To be human, and to live a human life is to be, (at least in part) almost continually beset by: pain, hardship, and obstacles.
Strangely, far from being the despicable and discouraging news that this, on the surface, appears to be; I believe that this is not necessarily a bad thing….
In fact, I believe: pain and obstacles can be a great impetus to our continuing growth and evolution. And furthermore: that a life lived without them would be largely useless and benign; bereft of much of the merit gleaned and accrued from the full gamut of human experience.
But (and here is the kicker), without the correct approach to these things, without the correct guiding idea, we can all too easily spiral down into a dark pit of: victimhood, learned helplessness, and general malaise.
How can I possibly prove all this? Why am I even…
View original 759 more words
I personally struggle with staying focused on a single story. I’ve got a bad habit of getting amped for a new idea right when I’m about 75% way through the first draft of another story. Writing the last quarter of it becomes a torture as a new, shiny idea fills my head.
So how do you maintain interest in your current project? Running off to chase the newest idea will never help you finish a book—or get published.
Inspiring authors need discipline, discipline to finish a story, to edit it (several times), to query it, and to market it. Basically, you need to stay passionate and committed to your work. If you can’t drag your attention away from the shiny, new idea, then ask yourself: Is my current idea worth pursuing? If the author’s bored, odds are the reader will be too. Or do you lack the discipline to follow the story through?
I’ve dropped a few stories after deciding they bored me because they were boring. Most of the time, I buckle down and finish, knowingI’m just over excited about a new idea.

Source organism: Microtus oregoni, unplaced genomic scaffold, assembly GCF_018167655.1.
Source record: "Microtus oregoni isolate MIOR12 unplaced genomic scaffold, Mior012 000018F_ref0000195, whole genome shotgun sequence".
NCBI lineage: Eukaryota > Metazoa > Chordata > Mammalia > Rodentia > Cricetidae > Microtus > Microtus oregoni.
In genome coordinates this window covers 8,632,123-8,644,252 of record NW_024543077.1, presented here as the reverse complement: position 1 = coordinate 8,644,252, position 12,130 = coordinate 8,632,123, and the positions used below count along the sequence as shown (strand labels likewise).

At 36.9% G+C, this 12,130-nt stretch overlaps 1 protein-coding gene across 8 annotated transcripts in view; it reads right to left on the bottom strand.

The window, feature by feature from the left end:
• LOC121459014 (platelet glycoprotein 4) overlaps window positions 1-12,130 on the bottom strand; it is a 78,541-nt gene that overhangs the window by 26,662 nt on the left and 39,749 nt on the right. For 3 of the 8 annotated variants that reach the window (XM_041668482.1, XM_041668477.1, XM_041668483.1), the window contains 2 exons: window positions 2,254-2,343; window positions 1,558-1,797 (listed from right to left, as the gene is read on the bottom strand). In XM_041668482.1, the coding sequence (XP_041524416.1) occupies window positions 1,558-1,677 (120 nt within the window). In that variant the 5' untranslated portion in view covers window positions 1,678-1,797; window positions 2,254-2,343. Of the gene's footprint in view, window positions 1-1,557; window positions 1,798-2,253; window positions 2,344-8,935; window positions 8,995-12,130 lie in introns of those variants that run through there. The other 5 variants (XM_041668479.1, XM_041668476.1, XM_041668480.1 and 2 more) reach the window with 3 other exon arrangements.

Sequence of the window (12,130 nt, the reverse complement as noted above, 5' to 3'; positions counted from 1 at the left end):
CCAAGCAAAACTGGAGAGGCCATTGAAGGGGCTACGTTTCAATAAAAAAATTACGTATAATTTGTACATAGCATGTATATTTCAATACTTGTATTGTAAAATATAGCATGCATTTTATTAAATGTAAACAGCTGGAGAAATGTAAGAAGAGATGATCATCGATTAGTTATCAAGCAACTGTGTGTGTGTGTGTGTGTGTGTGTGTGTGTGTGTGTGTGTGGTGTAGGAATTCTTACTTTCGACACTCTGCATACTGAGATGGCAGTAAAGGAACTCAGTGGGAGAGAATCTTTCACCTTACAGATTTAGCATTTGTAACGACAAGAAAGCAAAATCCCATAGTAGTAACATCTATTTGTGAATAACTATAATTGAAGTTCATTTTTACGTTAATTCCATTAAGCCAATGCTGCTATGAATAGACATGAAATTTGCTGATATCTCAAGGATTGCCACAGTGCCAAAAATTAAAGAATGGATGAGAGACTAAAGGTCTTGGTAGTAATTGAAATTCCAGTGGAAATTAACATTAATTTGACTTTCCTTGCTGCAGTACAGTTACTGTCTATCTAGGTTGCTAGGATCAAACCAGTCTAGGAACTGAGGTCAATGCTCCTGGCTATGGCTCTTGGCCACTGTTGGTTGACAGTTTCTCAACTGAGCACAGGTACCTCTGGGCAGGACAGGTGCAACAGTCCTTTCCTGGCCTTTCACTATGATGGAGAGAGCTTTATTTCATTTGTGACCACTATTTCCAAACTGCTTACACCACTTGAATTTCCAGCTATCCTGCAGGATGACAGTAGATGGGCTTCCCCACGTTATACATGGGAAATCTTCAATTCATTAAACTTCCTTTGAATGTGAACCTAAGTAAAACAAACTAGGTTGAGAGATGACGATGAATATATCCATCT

So how do you tell which ones to drop and which ones to fight for?
Well, there really are no tricks. Either the story is or isn’t worth reading. You’ll have to sit down and think about that on a story-by-story basis. Think about the characters; will it bother you if their story is left untold? Will you feel bad for abandoning them? Do you think others would enjoy this story? How could it benefit people?
Ask questions like that and make a choice depending on your answers.
Now, if, like me, you have ants in your pants and want to jump on new story ideas, then here are the few methods I try when the “new story bug” bites me.
When I first stated writing (which was, what? eleven years ago?), I wrote down the basic idea of the new story and try to leave it alone until I finished the other. However, the ideas never really sat quietly. New characters and plot points would pop into my head no matter how I concentrated. .
Now, you can force the idea from your mind, if you want, and focus on your current story. From time to time, I visualize new ideas like some sort of ball that I mentally bat away. But, usually, I don’t want to slam new ideas away. I want to let them flower and flourish, even if I can’t expand on them right then.
If you believe in your current story but don’t want to lose the new idea, I suggest two options, depending on the person.
First, try working on multiple projects at once. I do not recommend this, though. Unless you’ve been writing for a while and are extremely organized and focused, this could (will probably) end in disaster.
So why did I put the suggestion on my blog? Because you can make this work. Don’t write two stories at once. Instead, break your stories into stages. Write story A, edit story B, query story C, and develop story D. Or something like that.
I work on many projects at once, however, when I’m writing a story, I only work on that one. If I’m not currently writing, I’ll go ahead and edit one story while querying another and plot pointing a third.
Still, it’s difficult. Dividing my time like that isn’t easy. I want to work on all the stories and end up feeling like nothing gets done on any of them. To avoid that problem, I prioritize and order which stories I consider more important to work on right now. The order is usually based off how much time I have, what I’m trying to do, and whats hot on the market right now.
The second option: Write your current story, but go ahead and write down the ideas that come to you, just don’t develop them. That lets you finish the story without smashing your own ideas. It can also help with writers block. If you just can’t think of what to write for your current story, go and play the idea for the new one. It might help free your mind up a bit.
I’m sure there are other ways, but I’ve personally tried and used those two.